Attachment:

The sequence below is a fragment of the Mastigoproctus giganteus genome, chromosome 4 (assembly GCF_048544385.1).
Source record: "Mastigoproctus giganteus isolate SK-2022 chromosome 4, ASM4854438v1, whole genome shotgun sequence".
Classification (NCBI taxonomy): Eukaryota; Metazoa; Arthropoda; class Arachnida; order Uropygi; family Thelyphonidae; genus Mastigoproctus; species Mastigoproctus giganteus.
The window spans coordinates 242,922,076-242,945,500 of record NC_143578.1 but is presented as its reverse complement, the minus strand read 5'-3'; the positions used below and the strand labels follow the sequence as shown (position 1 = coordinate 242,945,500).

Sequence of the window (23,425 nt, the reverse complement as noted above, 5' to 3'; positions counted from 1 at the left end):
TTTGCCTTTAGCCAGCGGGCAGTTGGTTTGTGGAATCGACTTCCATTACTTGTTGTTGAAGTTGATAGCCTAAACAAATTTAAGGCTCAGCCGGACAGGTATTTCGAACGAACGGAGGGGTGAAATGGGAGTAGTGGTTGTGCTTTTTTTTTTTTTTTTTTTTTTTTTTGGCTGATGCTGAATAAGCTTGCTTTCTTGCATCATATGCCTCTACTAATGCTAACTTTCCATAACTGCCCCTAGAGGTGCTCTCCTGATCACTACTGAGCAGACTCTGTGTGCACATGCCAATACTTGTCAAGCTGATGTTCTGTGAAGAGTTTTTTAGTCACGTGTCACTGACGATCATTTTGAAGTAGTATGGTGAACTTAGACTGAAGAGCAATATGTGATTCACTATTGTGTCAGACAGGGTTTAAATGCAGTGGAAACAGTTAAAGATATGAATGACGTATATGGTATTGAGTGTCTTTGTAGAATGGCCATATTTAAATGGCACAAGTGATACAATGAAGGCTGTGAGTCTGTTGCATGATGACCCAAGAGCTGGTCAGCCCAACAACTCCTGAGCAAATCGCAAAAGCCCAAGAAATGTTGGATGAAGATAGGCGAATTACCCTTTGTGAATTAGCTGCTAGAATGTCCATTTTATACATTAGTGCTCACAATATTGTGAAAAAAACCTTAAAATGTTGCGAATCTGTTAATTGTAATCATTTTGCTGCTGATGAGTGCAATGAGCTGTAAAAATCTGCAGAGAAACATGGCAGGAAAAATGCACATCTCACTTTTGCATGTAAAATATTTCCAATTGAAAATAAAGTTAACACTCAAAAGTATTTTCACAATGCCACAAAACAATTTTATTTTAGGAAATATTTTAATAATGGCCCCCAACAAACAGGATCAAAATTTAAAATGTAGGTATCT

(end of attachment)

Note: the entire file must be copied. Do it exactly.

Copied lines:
The sequence below is a fragment of the Mastigoproctus giganteus genome, chromosome 4 (assembly GCF_048544385.1).
Source record: "Mastigoproctus giganteus isolate SK-2022 chromosome 4, ASM4854438v1, whole genome shotgun sequence".
Classification (NCBI taxonomy): Eukaryota; Metazoa; Arthropoda; class Arachnida; order Uropygi; family Thelyphonidae; genus Mastigoproctus; species Mastigoproctus giganteus.
The window spans coordinates 242,922,076-242,945,500 of record NC_143578.1 but is presented as its reverse complement, the minus strand read 5'-3'; the positions used below and the strand labels follow the sequence as shown (position 1 = coordinate 242,945,500).

Sequence of the window (23,425 nt, the reverse complement as noted above, 5' to 3'; positions counted from 1 at the left end):
TTTGCCTTTAGCCAGCGGGCAGTTGGTTTGTGGAATCGACTTCCATTACTTGTTGTTGAAGTTGATAGCCTAAACAAATTTAAGGCTCAGCCGGACAGGTATTTCGAACGAACGGAGGGGTGAAATGGGAGTAGTGGTTGTGCTTTTTTTTTTTTTTTTTTTTTTTTTTGGCTGATGCTGAATAAGCTTGCTTTCTTGCATCATATGCCTCTACTAATGCTAACTTTCCATAACTGCCCCTAGAGGTGCTCTCCTGATCACTACTGAGCAGACTCTGTGTGCACATGCCAATACTTGTCAAGCTGATGTTCTGTGAAGAGTTTTTTAGTCACGTGTCACTGACGATCATTTTGAAGTAGTATGGTGAACTTAGACTGAAGAGCAATATGTGATTCACTATTGTGTCAGACAGGGTTTAAATGCAGTGGAAACAGTTAAAGATATGAATGACGTATATGGTATTGAGTGTCTTTGTAGAATGGCCATATTTAAATGGCACAAGTGATACAATGAAGGCTGTGAGTCTGTTGCATGATGACCCAAGAGCTGGTCAGCCCAACAACTCCTGAGCAAATCGCAAAAGCCCAAGAAATGTTGGATGAAGATAGGCGAATTACCCTTTGTGAATTAGCTGCTAGAATGTCCATTTTATACATTAGTGCTCACAATATTGTGAAAAAAACCTTAAAATGTTGCGAATCTGTTAATTGTAATCATTTTGCTGCTGATGAGTGCAATGAGCTGTAAAAATCTGCAGAGAAACATGGCAGGAAAAATGCACATCTCACTTTTGCATGTAAAATATTTCCAATTGAAAATAAAGTTAACACTCAAAAGTATTTTCACAATGCCACAAAACAATTTTATTTTAGGAAATATTTTAATAATGGCCCCCAACAAACAGGATCAAAATTTAAAATGTAGGTATCT